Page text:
80 Years of Excellence: Henry Degenkolb’s Technical Skills and Engineering Advocacy Collide

Throughout the month of April, Degenkolb is celebrating 80 years of structural engineering by taking a look back at our founder, Henry Degenkolb. We talked with people who knew and worked with him, and present those stories here. Part 2 of the 80th Anniversary series is a continuation of James Malley’s recollections of Henry and his contributions to the field of structural engineering.

At the start of Henry’s career, the last “Big One” had been the San Francisco earthquake in 1906. Henry and his contemporaries could look back at those buildings and see what had performed well and what hadn’t. Over the course of his career, the way buildings were constructed changed, such as going from riveted to bolted steel connection. Henry studied what had worked well and applied those elements to emerging methods and building construction practices.

In fact, the bolted steel connection became one of Henry’s favorites. But in the early 70s, testing was carried out on the seismic performance of welded connections, which were becoming more popular as a less expensive alternative. By the mid-80s, looking to codify the welded connection approach, the engineers writing the codes decided to add a penalty for using the bolted steel connection design. Henry was outraged. He was convinced the bolted steel connection was just as good and undeserving of the penalty these engineers sought to publish in the code books. He wrote a four-page letter to the Structural Engineers of California campaigning against the penalty. He began the letter with a preemptive apology; the language in his letter wasn’t his usual diplomatic self. He advocated that the steel bolted connection system not be penalized and outlined what he anticipated to be potential problems with the welded approach. Despite his passionate plea on behalf of the bolted connections, the code-writing committee proceeded.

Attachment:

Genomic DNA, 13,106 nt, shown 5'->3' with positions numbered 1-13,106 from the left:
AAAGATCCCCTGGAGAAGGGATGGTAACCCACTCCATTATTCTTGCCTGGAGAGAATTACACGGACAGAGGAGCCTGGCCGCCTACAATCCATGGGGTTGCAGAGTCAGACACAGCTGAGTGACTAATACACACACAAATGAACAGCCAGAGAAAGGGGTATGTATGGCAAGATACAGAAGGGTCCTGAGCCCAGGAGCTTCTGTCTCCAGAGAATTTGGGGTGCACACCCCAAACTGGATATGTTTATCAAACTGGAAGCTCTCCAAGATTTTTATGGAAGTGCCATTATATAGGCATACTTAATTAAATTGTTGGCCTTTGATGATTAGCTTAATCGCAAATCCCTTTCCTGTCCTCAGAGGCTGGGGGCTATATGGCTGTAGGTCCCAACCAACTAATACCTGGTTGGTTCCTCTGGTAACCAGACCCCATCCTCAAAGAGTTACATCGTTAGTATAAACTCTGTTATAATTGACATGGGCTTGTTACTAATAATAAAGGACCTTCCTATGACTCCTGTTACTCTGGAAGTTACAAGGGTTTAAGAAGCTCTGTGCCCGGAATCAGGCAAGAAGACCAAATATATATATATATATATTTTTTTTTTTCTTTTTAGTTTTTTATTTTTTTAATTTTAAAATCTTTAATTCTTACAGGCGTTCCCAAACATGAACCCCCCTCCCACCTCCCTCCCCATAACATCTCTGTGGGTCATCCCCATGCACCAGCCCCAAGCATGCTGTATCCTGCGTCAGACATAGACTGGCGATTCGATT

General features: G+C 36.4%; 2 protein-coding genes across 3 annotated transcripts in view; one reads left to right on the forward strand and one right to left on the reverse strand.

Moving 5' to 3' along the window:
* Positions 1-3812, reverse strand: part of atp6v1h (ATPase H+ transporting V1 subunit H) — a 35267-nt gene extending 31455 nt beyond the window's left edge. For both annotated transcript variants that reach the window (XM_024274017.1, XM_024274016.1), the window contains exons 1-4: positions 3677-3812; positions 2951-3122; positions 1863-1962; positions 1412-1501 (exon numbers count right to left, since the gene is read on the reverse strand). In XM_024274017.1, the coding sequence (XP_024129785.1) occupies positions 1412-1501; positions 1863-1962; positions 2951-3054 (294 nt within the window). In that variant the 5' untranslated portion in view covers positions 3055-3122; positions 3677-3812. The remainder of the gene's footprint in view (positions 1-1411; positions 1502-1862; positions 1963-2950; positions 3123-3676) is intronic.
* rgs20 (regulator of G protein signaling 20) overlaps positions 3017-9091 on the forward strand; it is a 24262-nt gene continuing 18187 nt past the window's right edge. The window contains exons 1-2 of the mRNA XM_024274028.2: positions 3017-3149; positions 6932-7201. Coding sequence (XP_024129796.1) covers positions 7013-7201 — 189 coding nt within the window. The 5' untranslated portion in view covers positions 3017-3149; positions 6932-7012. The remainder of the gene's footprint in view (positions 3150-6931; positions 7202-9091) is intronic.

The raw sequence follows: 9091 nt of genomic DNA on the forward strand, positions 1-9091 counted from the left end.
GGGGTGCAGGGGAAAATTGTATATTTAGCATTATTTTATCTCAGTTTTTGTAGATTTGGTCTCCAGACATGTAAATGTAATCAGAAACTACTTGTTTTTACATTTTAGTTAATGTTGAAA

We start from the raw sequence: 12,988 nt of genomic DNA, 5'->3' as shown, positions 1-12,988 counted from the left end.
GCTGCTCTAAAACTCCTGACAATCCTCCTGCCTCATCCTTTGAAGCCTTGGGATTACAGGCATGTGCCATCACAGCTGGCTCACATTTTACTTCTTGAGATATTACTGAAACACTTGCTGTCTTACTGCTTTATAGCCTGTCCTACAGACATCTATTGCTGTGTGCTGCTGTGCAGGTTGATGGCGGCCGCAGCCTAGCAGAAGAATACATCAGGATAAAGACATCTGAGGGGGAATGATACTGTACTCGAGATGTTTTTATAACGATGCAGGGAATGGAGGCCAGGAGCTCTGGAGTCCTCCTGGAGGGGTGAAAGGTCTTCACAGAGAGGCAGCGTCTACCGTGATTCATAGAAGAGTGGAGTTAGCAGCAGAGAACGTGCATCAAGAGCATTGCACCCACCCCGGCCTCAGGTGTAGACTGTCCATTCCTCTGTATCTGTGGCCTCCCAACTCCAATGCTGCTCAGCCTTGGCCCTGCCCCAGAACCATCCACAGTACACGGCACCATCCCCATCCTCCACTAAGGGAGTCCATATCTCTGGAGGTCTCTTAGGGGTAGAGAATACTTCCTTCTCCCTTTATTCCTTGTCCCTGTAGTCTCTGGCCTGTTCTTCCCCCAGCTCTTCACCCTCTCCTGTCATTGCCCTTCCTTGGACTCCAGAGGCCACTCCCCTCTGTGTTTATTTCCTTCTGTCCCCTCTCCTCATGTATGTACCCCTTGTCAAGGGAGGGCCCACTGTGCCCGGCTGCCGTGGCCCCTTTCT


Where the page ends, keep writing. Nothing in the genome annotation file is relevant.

It wasn’t until years later, after the 1994 Northridge Earthquake, that Henry’s predictions about the weaknesses in the welded system turned out to be true. Sadly, he’d passed a little more than four years earlier in late 1989. But he’d been right after all; there were, in fact, problems with the welded system and the Northridge earthquake brought those deficiencies to light. Since then, those have been corrected. Henry’s brilliant understanding of engineering and how forces flow through a building panned out accurately in his predictions about problems with the welded connection details.

These predictions highlighted Henry’s deep intuition for structural engineering and how a building should be put together. He had an extremely well-developed sense of how structures would perform during an earthquake. He understood the importance of the load path, how the forces go through the structure, and how to design something that effectively resisted those forces. Throughout the years, the amount of seismic performance analyses and data that can be gleaned from buildings has grown dramatically. There’s so much more information that’s available to engineers today than there was during Henry’s career. He was careful not to always take numbers at face value. Data can give insights, but he believed it was important to step back from something and ask, “is this performing the way we expect?” He liked to dig into something and understand it at a deeper level.